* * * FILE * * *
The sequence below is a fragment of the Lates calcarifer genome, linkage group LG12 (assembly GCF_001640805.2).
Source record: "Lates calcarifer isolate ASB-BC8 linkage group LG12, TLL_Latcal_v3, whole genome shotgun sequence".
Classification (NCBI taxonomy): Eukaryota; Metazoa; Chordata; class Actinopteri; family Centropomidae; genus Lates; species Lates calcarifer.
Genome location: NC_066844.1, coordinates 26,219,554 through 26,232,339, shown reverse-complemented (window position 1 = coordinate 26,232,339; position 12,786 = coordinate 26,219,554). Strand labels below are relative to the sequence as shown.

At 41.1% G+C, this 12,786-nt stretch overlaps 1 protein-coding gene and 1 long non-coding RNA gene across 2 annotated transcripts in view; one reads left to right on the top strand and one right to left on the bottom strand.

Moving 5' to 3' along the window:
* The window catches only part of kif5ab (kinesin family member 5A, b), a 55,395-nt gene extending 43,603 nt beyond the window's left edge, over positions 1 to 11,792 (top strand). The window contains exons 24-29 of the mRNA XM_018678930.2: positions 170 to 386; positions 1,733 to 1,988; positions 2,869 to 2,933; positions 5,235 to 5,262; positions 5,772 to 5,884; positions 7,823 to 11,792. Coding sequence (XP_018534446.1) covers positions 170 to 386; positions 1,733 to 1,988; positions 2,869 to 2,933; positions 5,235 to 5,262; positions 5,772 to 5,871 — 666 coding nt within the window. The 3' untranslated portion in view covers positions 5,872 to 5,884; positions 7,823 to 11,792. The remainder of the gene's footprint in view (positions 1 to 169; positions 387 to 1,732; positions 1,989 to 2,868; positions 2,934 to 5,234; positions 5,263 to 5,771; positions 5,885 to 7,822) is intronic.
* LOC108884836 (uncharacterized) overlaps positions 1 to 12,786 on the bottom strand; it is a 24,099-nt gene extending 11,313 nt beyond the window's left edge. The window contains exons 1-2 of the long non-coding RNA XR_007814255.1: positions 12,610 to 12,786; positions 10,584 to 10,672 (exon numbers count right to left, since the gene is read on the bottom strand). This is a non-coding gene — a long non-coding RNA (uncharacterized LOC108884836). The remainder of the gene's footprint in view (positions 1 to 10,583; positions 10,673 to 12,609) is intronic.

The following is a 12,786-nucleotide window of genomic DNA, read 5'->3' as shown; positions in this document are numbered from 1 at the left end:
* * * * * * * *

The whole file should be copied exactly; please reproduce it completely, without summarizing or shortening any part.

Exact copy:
The sequence below is a fragment of the Lates calcarifer genome, linkage group LG12 (assembly GCF_001640805.2).
Source record: "Lates calcarifer isolate ASB-BC8 linkage group LG12, TLL_Latcal_v3, whole genome shotgun sequence".
Classification (NCBI taxonomy): Eukaryota; Metazoa; Chordata; class Actinopteri; family Centropomidae; genus Lates; species Lates calcarifer.
Genome location: NC_066844.1, coordinates 26,219,554 through 26,232,339, shown reverse-complemented (window position 1 = coordinate 26,232,339; position 12,786 = coordinate 26,219,554). Strand labels below are relative to the sequence as shown.

At 41.1% G+C, this 12,786-nt stretch overlaps 1 protein-coding gene and 1 long non-coding RNA gene across 2 annotated transcripts in view; one reads left to right on the top strand and one right to left on the bottom strand.

Moving 5' to 3' along the window:
* The window catches only part of kif5ab (kinesin family member 5A, b), a 55,395-nt gene extending 43,603 nt beyond the window's left edge, over positions 1 to 11,792 (top strand). The window contains exons 24-29 of the mRNA XM_018678930.2: positions 170 to 386; positions 1,733 to 1,988; positions 2,869 to 2,933; positions 5,235 to 5,262; positions 5,772 to 5,884; positions 7,823 to 11,792. Coding sequence (XP_018534446.1) covers positions 170 to 386; positions 1,733 to 1,988; positions 2,869 to 2,933; positions 5,235 to 5,262; positions 5,772 to 5,871 — 666 coding nt within the window. The 3' untranslated portion in view covers positions 5,872 to 5,884; positions 7,823 to 11,792. The remainder of the gene's footprint in view (positions 1 to 169; positions 387 to 1,732; positions 1,989 to 2,868; positions 2,934 to 5,234; positions 5,263 to 5,771; positions 5,885 to 7,822) is intronic.
* LOC108884836 (uncharacterized) overlaps positions 1 to 12,786 on the bottom strand; it is a 24,099-nt gene extending 11,313 nt beyond the window's left edge. The window contains exons 1-2 of the long non-coding RNA XR_007814255.1: positions 12,610 to 12,786; positions 10,584 to 10,672 (exon numbers count right to left, since the gene is read on the bottom strand). This is a non-coding gene — a long non-coding RNA (uncharacterized LOC108884836). The remainder of the gene's footprint in view (positions 1 to 10,583; positions 10,673 to 12,609) is intronic.

The following is a 12,786-nucleotide window of genomic DNA, read 5'->3' as shown; positions in this document are numbered from 1 at the left end: